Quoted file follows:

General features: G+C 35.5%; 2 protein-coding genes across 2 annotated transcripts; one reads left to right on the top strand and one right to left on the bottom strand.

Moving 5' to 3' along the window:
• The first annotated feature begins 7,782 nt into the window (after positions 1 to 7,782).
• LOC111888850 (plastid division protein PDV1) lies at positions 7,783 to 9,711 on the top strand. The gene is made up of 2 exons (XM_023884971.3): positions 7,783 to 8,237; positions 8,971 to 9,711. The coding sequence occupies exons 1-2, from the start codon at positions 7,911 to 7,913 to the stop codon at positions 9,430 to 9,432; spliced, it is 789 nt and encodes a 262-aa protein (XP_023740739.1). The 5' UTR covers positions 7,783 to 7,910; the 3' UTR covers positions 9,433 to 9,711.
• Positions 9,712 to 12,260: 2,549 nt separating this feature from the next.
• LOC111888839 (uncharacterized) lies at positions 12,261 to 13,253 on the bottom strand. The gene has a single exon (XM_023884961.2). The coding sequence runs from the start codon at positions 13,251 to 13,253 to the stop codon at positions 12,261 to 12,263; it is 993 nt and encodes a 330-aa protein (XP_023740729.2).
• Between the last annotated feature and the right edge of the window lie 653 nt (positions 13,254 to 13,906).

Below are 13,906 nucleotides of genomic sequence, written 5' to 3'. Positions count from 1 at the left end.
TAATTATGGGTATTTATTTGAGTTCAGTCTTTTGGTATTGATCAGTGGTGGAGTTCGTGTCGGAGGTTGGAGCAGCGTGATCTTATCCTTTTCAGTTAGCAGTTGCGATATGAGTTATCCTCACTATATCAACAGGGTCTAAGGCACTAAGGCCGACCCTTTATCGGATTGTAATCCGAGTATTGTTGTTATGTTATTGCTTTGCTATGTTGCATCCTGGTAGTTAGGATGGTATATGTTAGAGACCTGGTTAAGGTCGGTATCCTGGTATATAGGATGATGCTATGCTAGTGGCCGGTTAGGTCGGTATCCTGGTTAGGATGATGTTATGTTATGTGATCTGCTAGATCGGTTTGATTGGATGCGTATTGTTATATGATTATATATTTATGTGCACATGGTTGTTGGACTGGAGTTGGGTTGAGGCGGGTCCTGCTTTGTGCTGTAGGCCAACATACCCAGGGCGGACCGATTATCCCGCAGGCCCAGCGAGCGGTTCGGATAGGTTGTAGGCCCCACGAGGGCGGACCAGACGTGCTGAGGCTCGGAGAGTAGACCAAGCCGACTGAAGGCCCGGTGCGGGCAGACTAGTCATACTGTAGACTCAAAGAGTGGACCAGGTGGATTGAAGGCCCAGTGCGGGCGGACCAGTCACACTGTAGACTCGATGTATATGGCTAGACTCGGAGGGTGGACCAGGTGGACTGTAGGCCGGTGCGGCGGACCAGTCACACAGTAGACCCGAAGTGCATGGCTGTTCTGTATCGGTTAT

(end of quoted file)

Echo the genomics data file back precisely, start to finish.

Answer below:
General features: G+C 35.5%; 2 protein-coding genes across 2 annotated transcripts; one reads left to right on the top strand and one right to left on the bottom strand.

Moving 5' to 3' along the window:
• The first annotated feature begins 7,782 nt into the window (after positions 1 to 7,782).
• LOC111888850 (plastid division protein PDV1) lies at positions 7,783 to 9,711 on the top strand. The gene is made up of 2 exons (XM_023884971.3): positions 7,783 to 8,237; positions 8,971 to 9,711. The coding sequence occupies exons 1-2, from the start codon at positions 7,911 to 7,913 to the stop codon at positions 9,430 to 9,432; spliced, it is 789 nt and encodes a 262-aa protein (XP_023740739.1). The 5' UTR covers positions 7,783 to 7,910; the 3' UTR covers positions 9,433 to 9,711.
• Positions 9,712 to 12,260: 2,549 nt separating this feature from the next.
• LOC111888839 (uncharacterized) lies at positions 12,261 to 13,253 on the bottom strand. The gene has a single exon (XM_023884961.2). The coding sequence runs from the start codon at positions 13,251 to 13,253 to the stop codon at positions 12,261 to 12,263; it is 993 nt and encodes a 330-aa protein (XP_023740729.2).
• Between the last annotated feature and the right edge of the window lie 653 nt (positions 13,254 to 13,906).

Below are 13,906 nucleotides of genomic sequence, written 5' to 3'. Positions count from 1 at the left end.
TAATTATGGGTATTTATTTGAGTTCAGTCTTTTGGTATTGATCAGTGGTGGAGTTCGTGTCGGAGGTTGGAGCAGCGTGATCTTATCCTTTTCAGTTAGCAGTTGCGATATGAGTTATCCTCACTATATCAACAGGGTCTAAGGCACTAAGGCCGACCCTTTATCGGATTGTAATCCGAGTATTGTTGTTATGTTATTGCTTTGCTATGTTGCATCCTGGTAGTTAGGATGGTATATGTTAGAGACCTGGTTAAGGTCGGTATCCTGGTATATAGGATGATGCTATGCTAGTGGCCGGTTAGGTCGGTATCCTGGTTAGGATGATGTTATGTTATGTGATCTGCTAGATCGGTTTGATTGGATGCGTATTGTTATATGATTATATATTTATGTGCACATGGTTGTTGGACTGGAGTTGGGTTGAGGCGGGTCCTGCTTTGTGCTGTAGGCCAACATACCCAGGGCGGACCGATTATCCCGCAGGCCCAGCGAGCGGTTCGGATAGGTTGTAGGCCCCACGAGGGCGGACCAGACGTGCTGAGGCTCGGAGAGTAGACCAAGCCGACTGAAGGCCCGGTGCGGGCAGACTAGTCATACTGTAGACTCAAAGAGTGGACCAGGTGGATTGAAGGCCCAGTGCGGGCGGACCAGTCACACTGTAGACTCGATGTATATGGCTAGACTCGGAGGGTGGACCAGGTGGACTGTAGGCCGGTGCGGCGGACCAGTCACACAGTAGACCCGAAGTGCATGGCTGTTCTGTATCGGTTAT